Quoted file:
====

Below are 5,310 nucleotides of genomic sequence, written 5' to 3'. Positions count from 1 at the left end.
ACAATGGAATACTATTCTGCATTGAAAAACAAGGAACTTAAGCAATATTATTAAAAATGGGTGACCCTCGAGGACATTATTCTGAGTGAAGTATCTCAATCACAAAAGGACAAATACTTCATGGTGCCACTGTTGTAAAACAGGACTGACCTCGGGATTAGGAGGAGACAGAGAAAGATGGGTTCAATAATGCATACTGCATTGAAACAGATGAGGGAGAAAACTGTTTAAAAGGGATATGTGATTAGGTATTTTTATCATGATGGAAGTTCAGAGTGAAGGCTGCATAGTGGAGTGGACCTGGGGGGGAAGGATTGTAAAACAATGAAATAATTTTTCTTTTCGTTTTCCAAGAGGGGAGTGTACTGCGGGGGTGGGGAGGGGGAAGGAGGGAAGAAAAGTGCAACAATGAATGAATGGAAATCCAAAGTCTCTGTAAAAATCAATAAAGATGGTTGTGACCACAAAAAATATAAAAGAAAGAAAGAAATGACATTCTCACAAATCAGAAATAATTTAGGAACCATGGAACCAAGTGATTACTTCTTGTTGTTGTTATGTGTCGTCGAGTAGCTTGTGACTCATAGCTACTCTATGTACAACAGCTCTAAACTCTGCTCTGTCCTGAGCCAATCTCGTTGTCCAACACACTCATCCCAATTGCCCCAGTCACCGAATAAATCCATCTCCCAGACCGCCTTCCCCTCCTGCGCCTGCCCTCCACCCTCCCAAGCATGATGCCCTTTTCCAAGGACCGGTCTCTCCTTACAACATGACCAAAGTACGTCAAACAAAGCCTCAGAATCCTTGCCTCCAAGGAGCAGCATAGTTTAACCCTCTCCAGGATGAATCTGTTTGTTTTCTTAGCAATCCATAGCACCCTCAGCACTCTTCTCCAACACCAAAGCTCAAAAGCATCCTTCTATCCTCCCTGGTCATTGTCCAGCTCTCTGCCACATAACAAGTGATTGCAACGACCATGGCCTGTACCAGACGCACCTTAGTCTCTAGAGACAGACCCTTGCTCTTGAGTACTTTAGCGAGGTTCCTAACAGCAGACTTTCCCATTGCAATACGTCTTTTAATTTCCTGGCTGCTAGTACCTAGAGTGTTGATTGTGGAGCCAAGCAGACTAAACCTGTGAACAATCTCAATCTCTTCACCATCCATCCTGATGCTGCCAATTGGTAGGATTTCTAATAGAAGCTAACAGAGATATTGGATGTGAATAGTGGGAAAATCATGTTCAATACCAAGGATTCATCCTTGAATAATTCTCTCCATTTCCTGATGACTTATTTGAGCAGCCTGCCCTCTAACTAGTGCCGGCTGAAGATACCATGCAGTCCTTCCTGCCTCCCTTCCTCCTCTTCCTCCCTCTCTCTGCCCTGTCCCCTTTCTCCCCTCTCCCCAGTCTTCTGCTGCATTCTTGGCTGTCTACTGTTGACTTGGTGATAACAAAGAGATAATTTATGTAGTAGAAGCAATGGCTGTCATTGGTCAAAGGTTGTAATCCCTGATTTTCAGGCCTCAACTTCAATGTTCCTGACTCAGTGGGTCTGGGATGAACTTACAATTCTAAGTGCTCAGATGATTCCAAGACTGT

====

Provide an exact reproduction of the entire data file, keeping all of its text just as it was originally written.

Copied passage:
Below are 5,310 nucleotides of genomic sequence, written 5' to 3'. Positions count from 1 at the left end.
ACAATGGAATACTATTCTGCATTGAAAAACAAGGAACTTAAGCAATATTATTAAAAATGGGTGACCCTCGAGGACATTATTCTGAGTGAAGTATCTCAATCACAAAAGGACAAATACTTCATGGTGCCACTGTTGTAAAACAGGACTGACCTCGGGATTAGGAGGAGACAGAGAAAGATGGGTTCAATAATGCATACTGCATTGAAACAGATGAGGGAGAAAACTGTTTAAAAGGGATATGTGATTAGGTATTTTTATCATGATGGAAGTTCAGAGTGAAGGCTGCATAGTGGAGTGGACCTGGGGGGGAAGGATTGTAAAACAATGAAATAATTTTTCTTTTCGTTTTCCAAGAGGGGAGTGTACTGCGGGGGTGGGGAGGGGGAAGGAGGGAAGAAAAGTGCAACAATGAATGAATGGAAATCCAAAGTCTCTGTAAAAATCAATAAAGATGGTTGTGACCACAAAAAATATAAAAGAAAGAAAGAAATGACATTCTCACAAATCAGAAATAATTTAGGAACCATGGAACCAAGTGATTACTTCTTGTTGTTGTTATGTGTCGTCGAGTAGCTTGTGACTCATAGCTACTCTATGTACAACAGCTCTAAACTCTGCTCTGTCCTGAGCCAATCTCGTTGTCCAACACACTCATCCCAATTGCCCCAGTCACCGAATAAATCCATCTCCCAGACCGCCTTCCCCTCCTGCGCCTGCCCTCCACCCTCCCAAGCATGATGCCCTTTTCCAAGGACCGGTCTCTCCTTACAACATGACCAAAGTACGTCAAACAAAGCCTCAGAATCCTTGCCTCCAAGGAGCAGCATAGTTTAACCCTCTCCAGGATGAATCTGTTTGTTTTCTTAGCAATCCATAGCACCCTCAGCACTCTTCTCCAACACCAAAGCTCAAAAGCATCCTTCTATCCTCCCTGGTCATTGTCCAGCTCTCTGCCACATAACAAGTGATTGCAACGACCATGGCCTGTACCAGACGCACCTTAGTCTCTAGAGACAGACCCTTGCTCTTGAGTACTTTAGCGAGGTTCCTAACAGCAGACTTTCCCATTGCAATACGTCTTTTAATTTCCTGGCTGCTAGTACCTAGAGTGTTGATTGTGGAGCCAAGCAGACTAAACCTGTGAACAATCTCAATCTCTTCACCATCCATCCTGATGCTGCCAATTGGTAGGATTTCTAATAGAAGCTAACAGAGATATTGGATGTGAATAGTGGGAAAATCATGTTCAATACCAAGGATTCATCCTTGAATAATTCTCTCCATTTCCTGATGACTTATTTGAGCAGCCTGCCCTCTAACTAGTGCCGGCTGAAGATACCATGCAGTCCTTCCTGCCTCCCTTCCTCCTCTTCCTCCCTCTCTCTGCCCTGTCCCCTTTCTCCCCTCTCCCCAGTCTTCTGCTGCATTCTTGGCTGTCTACTGTTGACTTGGTGATAACAAAGAGATAATTTATGTAGTAGAAGCAATGGCTGTCATTGGTCAAAGGTTGTAATCCCTGATTTTCAGGCCTCAACTTCAATGTTCCTGACTCAGTGGGTCTGGGATGAACTTACAATTCTAAGTGCTCAGATGATTCCAAGACTGT